As Captain Jean-Luc Picard told Zakdorn Master Strategist Sirna Kolrami, Starfleet’s purpose is exploration. And to properly explore you need experts who understand the complex physics of space, you need biologists who can observe the sought-after “new life and new civilizations,” and you need innovators in robotics to aid we flawed human beings as we aspire to interstellar greatness.
In short, you need the Science Squad sailing on Star Trek: The Cruise V: Dr. Erin Macdonald, Dr. Mohamed Noor and Dr. Stephen Granade.
This elite task force is comprised of two cruise veterans and a newcomer whose areas of expertise span multiple scientific disciplines. Yet all share an ability to express their knowledge in a fun and thoughtful manner that uses the language of Star Trek. Their interactive panels, demonstrations, and meet-ups will once again be a cruise highlight, part of this unpredictable and unconventional experience.
Making her third voyage is cruise favorite Dr. Erin Macdonald. Her field of expertise is gravitational astrophysics, which she studied at the University of Glasgow. (All good engineers have a Scottish connection, after all.) She worked at the Laser Interferometer Gravitational-Wave Observatory (which sounds very Star Trek) investigating the relatively young neutron star Crab Pulsar (which sounds very Captain Proton). She later worked as an educator at the Denver Museum for Nature and Science, which led to a career combining science fiction and pop culture to explain complex scientific concepts to a mainstream audience. She is now a highly sought-after consultant in Hollywood, and is a credited technical advisor for the current Star Trek series.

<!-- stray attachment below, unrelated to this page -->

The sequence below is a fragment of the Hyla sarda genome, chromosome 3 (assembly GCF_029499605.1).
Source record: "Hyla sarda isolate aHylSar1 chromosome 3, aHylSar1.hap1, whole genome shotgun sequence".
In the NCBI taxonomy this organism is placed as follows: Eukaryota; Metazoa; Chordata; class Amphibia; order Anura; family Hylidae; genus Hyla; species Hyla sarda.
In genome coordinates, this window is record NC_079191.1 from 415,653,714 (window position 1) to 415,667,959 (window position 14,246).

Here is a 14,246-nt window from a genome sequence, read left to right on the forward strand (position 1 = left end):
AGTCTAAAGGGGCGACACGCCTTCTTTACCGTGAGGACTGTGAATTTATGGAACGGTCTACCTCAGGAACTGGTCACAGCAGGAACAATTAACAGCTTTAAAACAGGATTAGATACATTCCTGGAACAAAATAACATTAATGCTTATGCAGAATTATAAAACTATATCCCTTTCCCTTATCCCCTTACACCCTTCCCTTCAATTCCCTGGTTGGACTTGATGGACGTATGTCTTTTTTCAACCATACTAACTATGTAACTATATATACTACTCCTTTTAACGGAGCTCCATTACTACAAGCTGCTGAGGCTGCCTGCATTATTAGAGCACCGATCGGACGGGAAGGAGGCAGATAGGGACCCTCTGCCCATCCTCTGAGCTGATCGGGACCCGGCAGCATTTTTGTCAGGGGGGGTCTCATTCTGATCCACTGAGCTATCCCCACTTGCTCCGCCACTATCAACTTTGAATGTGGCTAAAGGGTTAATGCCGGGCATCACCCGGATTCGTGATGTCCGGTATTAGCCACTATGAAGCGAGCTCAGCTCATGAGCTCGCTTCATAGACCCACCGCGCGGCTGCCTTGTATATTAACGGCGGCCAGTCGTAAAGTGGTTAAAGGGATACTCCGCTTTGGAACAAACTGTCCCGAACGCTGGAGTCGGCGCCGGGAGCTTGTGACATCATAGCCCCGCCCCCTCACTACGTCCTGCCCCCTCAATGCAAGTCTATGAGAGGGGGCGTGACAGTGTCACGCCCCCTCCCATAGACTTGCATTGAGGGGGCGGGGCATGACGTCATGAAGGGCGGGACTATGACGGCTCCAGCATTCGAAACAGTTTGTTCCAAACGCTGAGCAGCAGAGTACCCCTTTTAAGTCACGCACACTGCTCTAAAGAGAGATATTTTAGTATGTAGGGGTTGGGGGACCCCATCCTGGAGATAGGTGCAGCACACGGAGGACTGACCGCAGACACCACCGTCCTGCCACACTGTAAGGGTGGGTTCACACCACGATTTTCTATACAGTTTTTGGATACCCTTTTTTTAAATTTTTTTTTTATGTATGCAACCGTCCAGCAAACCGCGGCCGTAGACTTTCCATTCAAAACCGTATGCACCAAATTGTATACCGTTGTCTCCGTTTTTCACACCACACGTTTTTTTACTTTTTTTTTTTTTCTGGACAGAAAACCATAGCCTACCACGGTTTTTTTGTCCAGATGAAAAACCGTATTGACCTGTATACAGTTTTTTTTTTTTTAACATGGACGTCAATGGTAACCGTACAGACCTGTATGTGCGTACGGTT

Making his second appearance on Star Trek: The Cruise is Dr. Mohamed Noor, whose slideshows of creatures from that strange planet known as Sol 3 was such a winner on the last cruise. You will learn things about fruit flies you didn’t know were possible. He is a biology professor and the Dean of Natural Sciences at Duke University, with a specific focus on genetics and evolution. He is the winner of multiple prizes in his field, like the Darwin-Wallace Medal from the Linnean Society of London, the Alumni Distinguished Undergraduate Teaching Award from Duke, and the Stephen Jay Gould Prize from the Society for the Study of Evolution. There will undoubtedly be copies of his terrific book, “Live Long and Evolve: What Star Trek Can Teach Us About Evolution, Genetics, and Life on Other Worlds,” for sale on the ship. Like Erin, he is also a credited technical advisor for current Star Trek.
Our newcomer is Dr. Stephen Granade, who boasts that he once set himself on fire with a laser while getting his doctorate at Duke University. He is a science writer and fiction writer, and has hosted a YouTube series for NASA from Huntsville, Alabama’s Marshall Space Flight Center. His specialty is robotics and machine learning, and he’s worked on teams that have built equipment currently found on the Hubble Space Telescope and elsewhere in orbit. His most recent work deals with robotic sensors, like a fingerprint reader that can work from ten feet away.